Online play was fraught with problems for Call of Duty 2 players when it first arrived on the console but subsequent patching turned the game around and kept it high on the list of played games. This time however, no doubt all too aware of these problems a completely independent dedicated team was assigned the daunting task of coding the entire multiplayer section of Call of Duty 3.
On this occasion the stops have truly been pulled out and the multiplayer portion of Call of Duty 3 has become a vastly different experience from its older sibling. With the advent of 24 players online and multi-occupation vehicles the whole experience has changed from the cosy 4 v 4 scenarios we’re all used to playing. For some people this will be a good thing and they will leap headlong into the game and proclaim it as a panacea for all ills. Others though will be more reserved and may have a soft-spot for the good old days back by the piano in Carentan.
Call of Duty 3 offers a selection of game types to be played across nine different maps. Some maps are brought through from the single player campaign whilst others are entirely new. All the maps are large, some being exceptionally so. This is inevitable with the inclusion of 24 online players per game but is daunting for anyone wanting to play amongst a more select band of friends. Playing some of the maps in a 4 v 4 game is akin to organising an orienteering exercise across Dartmoor. If you thought you spawned a long way from the HQ in Call of Duty 2, just grab a set of Nikes and be prepared to put the miles in to get back to base on some of these maps!
The individual maps themselves are well designed and offer a variety of terrain to play across. From burnt out townscapes to village streets, fuel depots and concrete bunkers with gun emplacements variety is certainly not going to be an issue. The inclusion of vehicles had many people (myself amongst them) very concerned that the game would descend into chaos with people desperately seeking the nearest Tiger Tank or Jeep, however the vehicles in the game have not turned out to be the all out destructive force we feared and in some maps are not featured at all. With suitable weaponry they can also be attacked very effectively so often they struggle to find willing drivers at all.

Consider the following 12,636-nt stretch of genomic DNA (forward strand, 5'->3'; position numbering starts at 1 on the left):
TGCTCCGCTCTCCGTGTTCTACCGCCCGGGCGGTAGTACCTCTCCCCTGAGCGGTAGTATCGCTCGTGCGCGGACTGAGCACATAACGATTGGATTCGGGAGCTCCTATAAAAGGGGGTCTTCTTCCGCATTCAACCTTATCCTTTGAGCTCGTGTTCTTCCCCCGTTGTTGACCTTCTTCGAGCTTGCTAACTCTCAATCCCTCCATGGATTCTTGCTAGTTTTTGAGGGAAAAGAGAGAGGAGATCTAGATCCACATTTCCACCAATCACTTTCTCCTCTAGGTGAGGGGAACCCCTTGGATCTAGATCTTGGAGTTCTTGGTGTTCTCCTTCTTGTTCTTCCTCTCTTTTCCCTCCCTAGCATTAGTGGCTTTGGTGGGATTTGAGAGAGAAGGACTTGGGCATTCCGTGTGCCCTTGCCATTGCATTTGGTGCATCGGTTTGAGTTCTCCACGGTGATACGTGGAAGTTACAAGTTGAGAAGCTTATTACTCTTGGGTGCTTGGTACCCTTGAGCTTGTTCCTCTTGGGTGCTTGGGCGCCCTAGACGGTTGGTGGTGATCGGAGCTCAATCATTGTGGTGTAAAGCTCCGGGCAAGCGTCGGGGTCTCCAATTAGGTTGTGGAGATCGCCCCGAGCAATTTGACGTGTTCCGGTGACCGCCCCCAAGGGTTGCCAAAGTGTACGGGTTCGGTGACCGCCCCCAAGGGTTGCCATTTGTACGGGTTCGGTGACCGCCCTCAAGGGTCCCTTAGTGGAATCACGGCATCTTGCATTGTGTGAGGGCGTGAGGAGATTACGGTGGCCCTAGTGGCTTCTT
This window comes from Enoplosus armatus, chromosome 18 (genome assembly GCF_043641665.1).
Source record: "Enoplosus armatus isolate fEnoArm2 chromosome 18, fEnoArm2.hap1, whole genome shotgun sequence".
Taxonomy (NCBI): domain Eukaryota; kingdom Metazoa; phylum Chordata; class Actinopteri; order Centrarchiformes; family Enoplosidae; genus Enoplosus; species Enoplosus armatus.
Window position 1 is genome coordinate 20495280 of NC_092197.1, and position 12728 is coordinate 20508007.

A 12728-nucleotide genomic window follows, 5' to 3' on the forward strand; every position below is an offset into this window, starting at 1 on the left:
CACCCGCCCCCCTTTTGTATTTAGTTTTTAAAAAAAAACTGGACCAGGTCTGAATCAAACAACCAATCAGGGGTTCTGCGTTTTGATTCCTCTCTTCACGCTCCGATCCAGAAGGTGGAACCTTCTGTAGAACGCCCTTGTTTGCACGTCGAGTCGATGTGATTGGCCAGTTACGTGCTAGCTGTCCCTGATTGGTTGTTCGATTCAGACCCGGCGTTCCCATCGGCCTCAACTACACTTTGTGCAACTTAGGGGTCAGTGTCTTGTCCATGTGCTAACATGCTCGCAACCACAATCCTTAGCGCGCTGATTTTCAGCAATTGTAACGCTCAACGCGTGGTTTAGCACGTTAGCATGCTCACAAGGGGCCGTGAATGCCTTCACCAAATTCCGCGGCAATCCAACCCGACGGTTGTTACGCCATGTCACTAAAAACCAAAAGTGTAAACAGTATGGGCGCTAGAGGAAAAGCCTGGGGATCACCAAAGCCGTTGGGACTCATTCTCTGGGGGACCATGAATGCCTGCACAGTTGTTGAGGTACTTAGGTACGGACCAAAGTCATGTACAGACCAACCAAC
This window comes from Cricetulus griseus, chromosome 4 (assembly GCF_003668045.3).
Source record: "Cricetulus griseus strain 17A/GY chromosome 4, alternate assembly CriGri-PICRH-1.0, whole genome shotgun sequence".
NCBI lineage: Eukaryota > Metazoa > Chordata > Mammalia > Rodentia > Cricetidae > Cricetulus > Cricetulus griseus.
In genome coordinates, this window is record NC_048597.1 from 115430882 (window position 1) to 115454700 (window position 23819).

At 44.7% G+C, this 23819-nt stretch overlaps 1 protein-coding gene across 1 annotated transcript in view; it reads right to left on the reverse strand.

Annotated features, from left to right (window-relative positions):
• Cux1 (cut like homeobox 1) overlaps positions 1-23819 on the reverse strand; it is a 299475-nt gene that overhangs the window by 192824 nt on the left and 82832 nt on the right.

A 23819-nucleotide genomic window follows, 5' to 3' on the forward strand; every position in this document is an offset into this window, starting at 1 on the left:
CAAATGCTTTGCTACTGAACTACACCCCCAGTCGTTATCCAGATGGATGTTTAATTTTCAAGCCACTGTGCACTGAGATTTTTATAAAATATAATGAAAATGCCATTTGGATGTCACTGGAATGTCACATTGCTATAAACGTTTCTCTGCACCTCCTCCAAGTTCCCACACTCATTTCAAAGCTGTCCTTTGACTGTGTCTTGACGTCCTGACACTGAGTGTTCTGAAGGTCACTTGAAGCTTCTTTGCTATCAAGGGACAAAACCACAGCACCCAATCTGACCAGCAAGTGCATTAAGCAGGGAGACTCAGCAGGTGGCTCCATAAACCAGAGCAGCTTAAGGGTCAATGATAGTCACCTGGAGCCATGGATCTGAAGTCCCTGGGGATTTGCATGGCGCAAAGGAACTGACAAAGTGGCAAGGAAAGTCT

Comparisons with Battlefield 2 are inevitable and the game types available certainly bring the game closer to this than the previous outing did. Game modes range from the usual death match and team death match, headquarters and an all new game type ‘War’.
War is the one game most closely resembling Battlefield as your troops actively seek to overcome strategic points (flags) on the map and then advance forward to the next position. Success comes from capturing the final point or being in control of the battlefield when the timer ticks out. Of all the game types played this seems to be the most popular at present online and that would be good but for the problem of co-ordinating a twelve man team to work co-operatively. This is one area where the game needs a full friends list as only then do you stand a chance of having any type of tactical battle as opposed to all out anarchy on your battlefield! That breakdown in communication and the sheer number of players inevitably means that if you are a loner with an anorexic friends list, public matches will provide little for you in the way of enjoyment.